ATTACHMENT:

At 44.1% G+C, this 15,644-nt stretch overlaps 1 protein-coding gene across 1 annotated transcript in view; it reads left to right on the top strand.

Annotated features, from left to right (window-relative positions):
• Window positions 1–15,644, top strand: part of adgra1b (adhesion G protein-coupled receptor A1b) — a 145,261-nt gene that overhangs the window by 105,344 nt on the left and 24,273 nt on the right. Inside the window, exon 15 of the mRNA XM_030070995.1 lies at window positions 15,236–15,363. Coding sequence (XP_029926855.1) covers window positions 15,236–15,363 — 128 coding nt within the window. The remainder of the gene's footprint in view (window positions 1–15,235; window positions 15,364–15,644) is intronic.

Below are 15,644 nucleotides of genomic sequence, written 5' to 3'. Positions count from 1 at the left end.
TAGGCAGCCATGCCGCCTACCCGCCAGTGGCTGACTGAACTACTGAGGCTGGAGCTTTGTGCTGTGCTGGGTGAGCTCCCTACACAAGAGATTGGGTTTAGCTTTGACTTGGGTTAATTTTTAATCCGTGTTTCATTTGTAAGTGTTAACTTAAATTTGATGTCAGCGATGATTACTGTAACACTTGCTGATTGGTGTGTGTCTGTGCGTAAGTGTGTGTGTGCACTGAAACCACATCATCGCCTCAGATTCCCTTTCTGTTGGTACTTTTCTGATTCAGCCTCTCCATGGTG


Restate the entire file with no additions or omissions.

At 44.1% G+C, this 15,644-nt stretch overlaps 1 protein-coding gene across 1 annotated transcript in view; it reads left to right on the top strand.

Annotated features, from left to right (window-relative positions):
• Window positions 1–15,644, top strand: part of adgra1b (adhesion G protein-coupled receptor A1b) — a 145,261-nt gene that overhangs the window by 105,344 nt on the left and 24,273 nt on the right. Inside the window, exon 15 of the mRNA XM_030070995.1 lies at window positions 15,236–15,363. Coding sequence (XP_029926855.1) covers window positions 15,236–15,363 — 128 coding nt within the window. The remainder of the gene's footprint in view (window positions 1–15,235; window positions 15,364–15,644) is intronic.

Below are 15,644 nucleotides of genomic sequence, written 5' to 3'. Positions count from 1 at the left end.
TAGGCAGCCATGCCGCCTACCCGCCAGTGGCTGACTGAACTACTGAGGCTGGAGCTTTGTGCTGTGCTGGGTGAGCTCCCTACACAAGAGATTGGGTTTAGCTTTGACTTGGGTTAATTTTTAATCCGTGTTTCATTTGTAAGTGTTAACTTAAATTTGATGTCAGCGATGATTACTGTAACACTTGCTGATTGGTGTGTGTCTGTGCGTAAGTGTGTGTGTGCACTGAAACCACATCATCGCCTCAGATTCCCTTTCTGTTGGTACTTTTCTGATTCAGCCTCTCCATGGTG